Press Room


by awilliams

Featuring the first map of the Pacific Ocean floor and first immigrant map of an American city.

FacebookWomen in Cartography: Five Centuries of Accomplishments, documenting the transitioning role of women in cartography over the past 500 years, opens Saturday, October 31, at the Norman B. Leventhal Map Center at the Boston Public Library’s Central Library in Copley Square. The exhibit features 40 maps, globes, atlases and works of art from the 17th century to the present made by women, and charts the evolution of their role in cartography from engravers in the 16th century to designers and creators in the present day. The exhibition is curated by Alice Hudson, retired Chief of the Map Division at the New York Public Library, and co-curated by Norman B. Leventhal Map Center Assistant Curator of Maps, Stephanie Cyr.

“The Norman B. Leventhal Map Center manages our world class collection of distinguished maps, and the Women in Cartography exhibit gives us a unique lens to view part of the history of maps. This exhibit illustrates precisely why the Library has such holdings and how best to place objects on display for the public to engage with, enjoy, and reflect on,” said David Leonard, Interim President of the Boston Public Library.

Women in Cartography reveals the transition of women in professional cartography from their marginalized history to their current role as map makers,” said curator Alice Hudson. “It reveals the powerful contribution and creativity of women in all areas of the cartographic profession.”

Histories of map-making generally emphasize the role of men; however, since the advent of the printed map, women have worked as colorists, engravers, shop owners, publishers, and most importantly, as map-makers themselves.  Women are active in all aspects of cartography today, and are leaders in the world of Geographic Information Systems (GIS) and digital mapping.

Exhibit visitors will view 17th and 18th century maps published, engraved, and designed by women; 19th century atlases and globes; 20th century colorful and lively pictorial maps promoting regional tourism; as well as examples of present day digital and GIS maps.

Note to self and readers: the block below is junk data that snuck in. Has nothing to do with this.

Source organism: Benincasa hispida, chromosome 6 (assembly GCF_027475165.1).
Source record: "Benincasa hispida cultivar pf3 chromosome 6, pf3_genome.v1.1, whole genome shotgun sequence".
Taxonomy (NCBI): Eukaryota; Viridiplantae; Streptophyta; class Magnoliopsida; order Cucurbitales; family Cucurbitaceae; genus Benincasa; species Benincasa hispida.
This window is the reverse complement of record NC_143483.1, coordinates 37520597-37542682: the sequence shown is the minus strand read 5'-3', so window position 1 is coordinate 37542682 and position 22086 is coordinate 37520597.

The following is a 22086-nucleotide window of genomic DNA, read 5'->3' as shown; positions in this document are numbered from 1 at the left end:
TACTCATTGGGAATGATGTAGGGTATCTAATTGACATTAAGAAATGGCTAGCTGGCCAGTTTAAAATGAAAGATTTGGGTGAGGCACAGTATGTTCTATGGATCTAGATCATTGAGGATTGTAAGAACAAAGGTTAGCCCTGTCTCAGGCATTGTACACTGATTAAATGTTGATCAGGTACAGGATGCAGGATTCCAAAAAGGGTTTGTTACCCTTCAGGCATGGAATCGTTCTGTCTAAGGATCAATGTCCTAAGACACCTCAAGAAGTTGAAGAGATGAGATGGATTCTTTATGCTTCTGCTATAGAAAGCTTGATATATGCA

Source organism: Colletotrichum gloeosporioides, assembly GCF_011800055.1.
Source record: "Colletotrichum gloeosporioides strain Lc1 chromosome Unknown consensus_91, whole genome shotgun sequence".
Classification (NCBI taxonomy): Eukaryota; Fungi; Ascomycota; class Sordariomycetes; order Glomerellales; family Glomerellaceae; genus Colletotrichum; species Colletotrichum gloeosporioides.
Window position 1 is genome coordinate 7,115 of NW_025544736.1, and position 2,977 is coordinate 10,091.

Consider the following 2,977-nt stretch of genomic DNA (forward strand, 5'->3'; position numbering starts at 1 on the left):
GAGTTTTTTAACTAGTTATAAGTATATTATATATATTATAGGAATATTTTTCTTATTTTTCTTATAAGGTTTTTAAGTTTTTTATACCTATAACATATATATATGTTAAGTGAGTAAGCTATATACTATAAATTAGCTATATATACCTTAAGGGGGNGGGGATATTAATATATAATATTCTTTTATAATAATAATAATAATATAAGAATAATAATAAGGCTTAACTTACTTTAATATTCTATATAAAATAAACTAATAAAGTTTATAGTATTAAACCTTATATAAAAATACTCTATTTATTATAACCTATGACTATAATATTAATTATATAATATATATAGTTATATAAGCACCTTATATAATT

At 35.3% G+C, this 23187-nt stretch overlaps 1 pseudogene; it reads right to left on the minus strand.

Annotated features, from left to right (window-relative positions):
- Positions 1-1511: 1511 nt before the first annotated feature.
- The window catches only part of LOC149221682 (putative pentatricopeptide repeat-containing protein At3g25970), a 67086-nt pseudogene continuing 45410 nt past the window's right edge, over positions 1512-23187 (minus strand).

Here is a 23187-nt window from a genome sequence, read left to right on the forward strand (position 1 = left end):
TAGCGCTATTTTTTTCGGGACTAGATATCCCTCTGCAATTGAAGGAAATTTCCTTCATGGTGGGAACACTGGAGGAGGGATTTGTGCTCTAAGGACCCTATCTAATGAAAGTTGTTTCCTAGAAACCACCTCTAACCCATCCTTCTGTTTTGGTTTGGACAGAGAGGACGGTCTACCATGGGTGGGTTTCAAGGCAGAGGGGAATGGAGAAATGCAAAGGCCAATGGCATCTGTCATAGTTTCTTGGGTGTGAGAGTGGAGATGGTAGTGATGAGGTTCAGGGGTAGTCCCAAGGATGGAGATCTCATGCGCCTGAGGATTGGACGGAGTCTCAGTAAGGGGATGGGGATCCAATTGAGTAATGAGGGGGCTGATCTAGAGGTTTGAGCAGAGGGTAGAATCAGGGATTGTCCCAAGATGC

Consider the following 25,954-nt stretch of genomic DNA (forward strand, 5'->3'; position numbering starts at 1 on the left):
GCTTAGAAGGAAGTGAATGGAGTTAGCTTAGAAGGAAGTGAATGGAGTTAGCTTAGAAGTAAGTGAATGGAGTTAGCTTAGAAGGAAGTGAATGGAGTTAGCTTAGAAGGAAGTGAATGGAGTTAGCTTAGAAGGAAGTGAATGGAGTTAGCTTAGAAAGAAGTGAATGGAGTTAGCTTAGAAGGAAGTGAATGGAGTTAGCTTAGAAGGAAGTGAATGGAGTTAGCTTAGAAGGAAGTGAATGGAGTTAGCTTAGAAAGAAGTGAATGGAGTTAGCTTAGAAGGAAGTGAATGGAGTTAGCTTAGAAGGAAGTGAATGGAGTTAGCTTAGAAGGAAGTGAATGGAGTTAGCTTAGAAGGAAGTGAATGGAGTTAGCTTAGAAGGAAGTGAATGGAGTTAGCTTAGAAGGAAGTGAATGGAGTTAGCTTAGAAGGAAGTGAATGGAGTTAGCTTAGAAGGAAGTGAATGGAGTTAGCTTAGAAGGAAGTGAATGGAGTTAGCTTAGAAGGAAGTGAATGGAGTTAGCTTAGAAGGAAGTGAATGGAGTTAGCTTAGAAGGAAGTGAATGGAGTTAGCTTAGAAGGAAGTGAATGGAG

Exhibit highlights include the first map of the Pacific Ocean floor, created by Marie Tharp, a cartographer and geologist working at Columbia University’s Lamont-Doherty Earth Observatory, and a late 19th century map showing immigrant settlement in Chicago compiled by Agnes Holbrook, a graduate of Wellesley College and a resident of Jane Addams Hull House.  This map is one of the first to depict immigration in an American city, and also foreshadows modern GIS mapping, using color and statistics to present social data.

Women in Cartography runs October 31, 2015 through March 27, 2016. The Leventhal Map Center is located in the Central Library in Copley Square, 700 Boylston Street. It is open Monday – Thursday: 10 a.m. – 7 p.m.; Friday and Saturday: 10 a.m. – 5 p.m.; and Sunday: 1– 5 p.m. The best entrance to the BPL to access the exhibit is via the Dartmouth Street entrance at the McKim building, which faces Copley Square.


The Norman B. Leventhal Map Center is ranked among the top 10 map centers in the United States for the size of its collection, the significance of its historic (pre-1900) material, and its advanced digitization program. It is unique among the major collections because it also combines these features with exceptional educational and teacher training programs to advance geographic literacy among students in grades K-12 and enhance the teaching of subjects from history to mathematics to language arts. The collection is also the second largest in the country located in a public library, ensuring unlimited access to these invaluable resources for scholars, educators, and the general public. The Leventhal Map Center, created in 2004, is a nonprofit organization established as a public-private partnership between the Boston Public Library and philanthropist Norman Leventhal. Its mission is to use the Boston Public Library’s permanent collection of 200,000 maps and 5,000 atlases and a select group of rare maps collected by Mr. Leventhal for the enjoyment and education of all through exhibitions, educational programs, and a website that includes thousands of digitized maps at The map collection is global in scope, dating from the 15th century to the present, with a particular strength in maps and atlases of Boston, Massachusetts, and New England.


Boston Public Library has a Central Library, twenty-four branches, map center, business library, and a website filled with digital content and services. Established in 1848, the Boston Public Library has pioneered public library service in America. It was the first large free municipal library in the United States, the first public library to lend books, the first to have a branch library, and the first to have a children’s room. Each year, the Boston Public Library hosts thousands of programs and serves millions of people. All of its programs and exhibitions are free and open to the public. At the Boston Public Library, books are just the beginning. To learn more, visit

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